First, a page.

Chipilín is not cultivated on an agricultural scale; it's something you might find at farmers' markets, in home gardens, and growing in the wild. Both the leaves and the flowers are edible, though the leaves don't develop much of a taste until cooked. We recently tried chipilín in a Oaxacan rice recipe. It was pleasantly pungent and herbaceous – not overwhelming but enough to add some depth to the dish.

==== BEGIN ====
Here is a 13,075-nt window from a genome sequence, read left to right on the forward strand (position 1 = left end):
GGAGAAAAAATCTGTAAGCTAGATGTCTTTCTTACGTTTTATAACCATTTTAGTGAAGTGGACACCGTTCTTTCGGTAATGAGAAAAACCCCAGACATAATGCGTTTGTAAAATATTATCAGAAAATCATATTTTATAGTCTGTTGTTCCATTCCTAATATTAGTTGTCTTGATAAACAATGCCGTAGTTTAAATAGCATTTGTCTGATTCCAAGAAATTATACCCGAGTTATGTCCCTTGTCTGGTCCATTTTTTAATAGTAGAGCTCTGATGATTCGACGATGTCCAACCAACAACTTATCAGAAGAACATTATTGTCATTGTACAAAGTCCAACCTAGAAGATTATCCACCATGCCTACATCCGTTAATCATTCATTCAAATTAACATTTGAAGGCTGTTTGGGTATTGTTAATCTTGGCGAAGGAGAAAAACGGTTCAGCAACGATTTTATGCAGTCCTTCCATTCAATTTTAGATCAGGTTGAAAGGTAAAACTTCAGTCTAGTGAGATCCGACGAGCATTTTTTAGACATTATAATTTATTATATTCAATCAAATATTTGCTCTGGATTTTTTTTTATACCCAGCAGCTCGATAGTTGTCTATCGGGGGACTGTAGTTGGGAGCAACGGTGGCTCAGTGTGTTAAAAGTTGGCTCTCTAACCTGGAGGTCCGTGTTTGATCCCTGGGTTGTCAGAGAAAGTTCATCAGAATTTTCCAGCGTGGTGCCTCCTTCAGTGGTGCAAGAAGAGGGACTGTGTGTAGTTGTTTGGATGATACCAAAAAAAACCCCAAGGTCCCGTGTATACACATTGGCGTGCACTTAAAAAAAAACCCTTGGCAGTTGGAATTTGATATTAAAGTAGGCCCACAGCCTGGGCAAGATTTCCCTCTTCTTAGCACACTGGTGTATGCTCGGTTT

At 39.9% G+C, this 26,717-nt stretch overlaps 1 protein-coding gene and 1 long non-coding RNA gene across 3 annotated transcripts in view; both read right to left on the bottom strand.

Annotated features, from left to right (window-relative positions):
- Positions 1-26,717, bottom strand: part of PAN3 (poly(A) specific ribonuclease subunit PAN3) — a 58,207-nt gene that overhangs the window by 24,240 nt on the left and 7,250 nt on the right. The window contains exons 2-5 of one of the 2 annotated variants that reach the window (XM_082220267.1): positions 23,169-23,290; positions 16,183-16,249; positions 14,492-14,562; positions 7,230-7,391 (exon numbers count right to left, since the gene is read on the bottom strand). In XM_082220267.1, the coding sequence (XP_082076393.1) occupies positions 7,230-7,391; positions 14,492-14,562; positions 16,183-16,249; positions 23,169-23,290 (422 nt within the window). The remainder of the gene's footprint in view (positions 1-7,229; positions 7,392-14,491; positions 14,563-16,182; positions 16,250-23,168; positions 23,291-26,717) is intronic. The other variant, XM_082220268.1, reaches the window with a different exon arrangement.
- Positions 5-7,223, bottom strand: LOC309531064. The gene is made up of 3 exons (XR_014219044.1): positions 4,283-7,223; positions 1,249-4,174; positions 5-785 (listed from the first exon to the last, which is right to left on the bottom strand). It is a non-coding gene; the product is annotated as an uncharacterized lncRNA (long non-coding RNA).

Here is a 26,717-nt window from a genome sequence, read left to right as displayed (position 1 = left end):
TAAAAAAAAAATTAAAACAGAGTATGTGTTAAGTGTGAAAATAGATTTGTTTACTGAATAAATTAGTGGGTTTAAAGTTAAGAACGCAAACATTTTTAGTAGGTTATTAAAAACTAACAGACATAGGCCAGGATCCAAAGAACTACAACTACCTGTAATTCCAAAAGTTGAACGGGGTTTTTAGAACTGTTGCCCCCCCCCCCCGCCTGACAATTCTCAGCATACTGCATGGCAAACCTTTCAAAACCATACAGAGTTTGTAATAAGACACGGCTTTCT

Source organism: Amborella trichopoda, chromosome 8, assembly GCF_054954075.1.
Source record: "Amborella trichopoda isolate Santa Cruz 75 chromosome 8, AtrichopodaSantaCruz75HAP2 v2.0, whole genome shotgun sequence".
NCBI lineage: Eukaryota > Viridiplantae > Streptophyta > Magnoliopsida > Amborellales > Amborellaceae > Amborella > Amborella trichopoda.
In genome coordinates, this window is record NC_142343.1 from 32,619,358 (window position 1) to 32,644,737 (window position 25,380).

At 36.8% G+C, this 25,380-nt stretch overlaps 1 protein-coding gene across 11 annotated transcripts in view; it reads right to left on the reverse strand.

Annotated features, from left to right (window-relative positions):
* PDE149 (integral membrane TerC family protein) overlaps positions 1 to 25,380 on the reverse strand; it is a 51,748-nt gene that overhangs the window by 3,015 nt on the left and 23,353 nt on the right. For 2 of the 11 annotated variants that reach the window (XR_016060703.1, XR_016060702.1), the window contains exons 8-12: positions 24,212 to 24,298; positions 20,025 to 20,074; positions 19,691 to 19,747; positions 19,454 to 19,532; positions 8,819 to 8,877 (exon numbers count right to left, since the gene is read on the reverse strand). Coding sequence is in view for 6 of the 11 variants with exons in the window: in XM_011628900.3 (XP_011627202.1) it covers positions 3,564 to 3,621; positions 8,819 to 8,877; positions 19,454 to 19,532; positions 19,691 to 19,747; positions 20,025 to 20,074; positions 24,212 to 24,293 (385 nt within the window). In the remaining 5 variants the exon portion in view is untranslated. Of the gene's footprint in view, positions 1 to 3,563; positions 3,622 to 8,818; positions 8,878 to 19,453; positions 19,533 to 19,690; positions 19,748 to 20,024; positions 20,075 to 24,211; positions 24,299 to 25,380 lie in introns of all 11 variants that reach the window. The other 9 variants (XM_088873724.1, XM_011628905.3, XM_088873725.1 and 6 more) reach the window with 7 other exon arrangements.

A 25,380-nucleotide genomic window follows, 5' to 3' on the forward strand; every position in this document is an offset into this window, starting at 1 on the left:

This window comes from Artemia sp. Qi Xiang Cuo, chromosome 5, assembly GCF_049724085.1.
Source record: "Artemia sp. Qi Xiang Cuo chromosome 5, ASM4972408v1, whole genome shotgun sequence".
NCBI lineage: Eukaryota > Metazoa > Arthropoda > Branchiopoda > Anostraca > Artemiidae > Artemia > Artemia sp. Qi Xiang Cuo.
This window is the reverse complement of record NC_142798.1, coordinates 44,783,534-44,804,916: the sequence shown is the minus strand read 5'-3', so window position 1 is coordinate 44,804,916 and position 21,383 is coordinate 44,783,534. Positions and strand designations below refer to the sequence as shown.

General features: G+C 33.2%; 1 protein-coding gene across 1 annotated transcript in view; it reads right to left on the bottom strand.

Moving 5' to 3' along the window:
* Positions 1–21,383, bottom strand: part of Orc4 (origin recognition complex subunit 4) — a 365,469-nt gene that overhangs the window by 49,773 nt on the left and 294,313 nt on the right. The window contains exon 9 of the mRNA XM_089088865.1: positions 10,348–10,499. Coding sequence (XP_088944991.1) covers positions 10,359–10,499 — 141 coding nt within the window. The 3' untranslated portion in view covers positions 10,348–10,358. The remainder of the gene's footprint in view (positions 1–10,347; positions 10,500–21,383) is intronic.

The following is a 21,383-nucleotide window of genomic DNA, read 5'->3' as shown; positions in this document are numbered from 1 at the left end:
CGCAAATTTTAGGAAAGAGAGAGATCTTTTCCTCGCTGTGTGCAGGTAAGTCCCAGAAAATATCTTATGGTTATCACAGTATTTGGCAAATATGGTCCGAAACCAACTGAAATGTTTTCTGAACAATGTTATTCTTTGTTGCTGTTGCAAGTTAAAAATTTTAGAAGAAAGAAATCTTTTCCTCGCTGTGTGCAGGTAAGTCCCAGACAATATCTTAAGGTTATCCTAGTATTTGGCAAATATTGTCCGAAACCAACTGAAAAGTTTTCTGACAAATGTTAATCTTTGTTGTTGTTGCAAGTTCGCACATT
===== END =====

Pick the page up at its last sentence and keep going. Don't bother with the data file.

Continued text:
Get the recipe here:
• Arroz con Chepil on Seasons of My Heart
Have you ever eaten or cooked with chipilín? We want to try more recipes!
(Image: Emily Ho)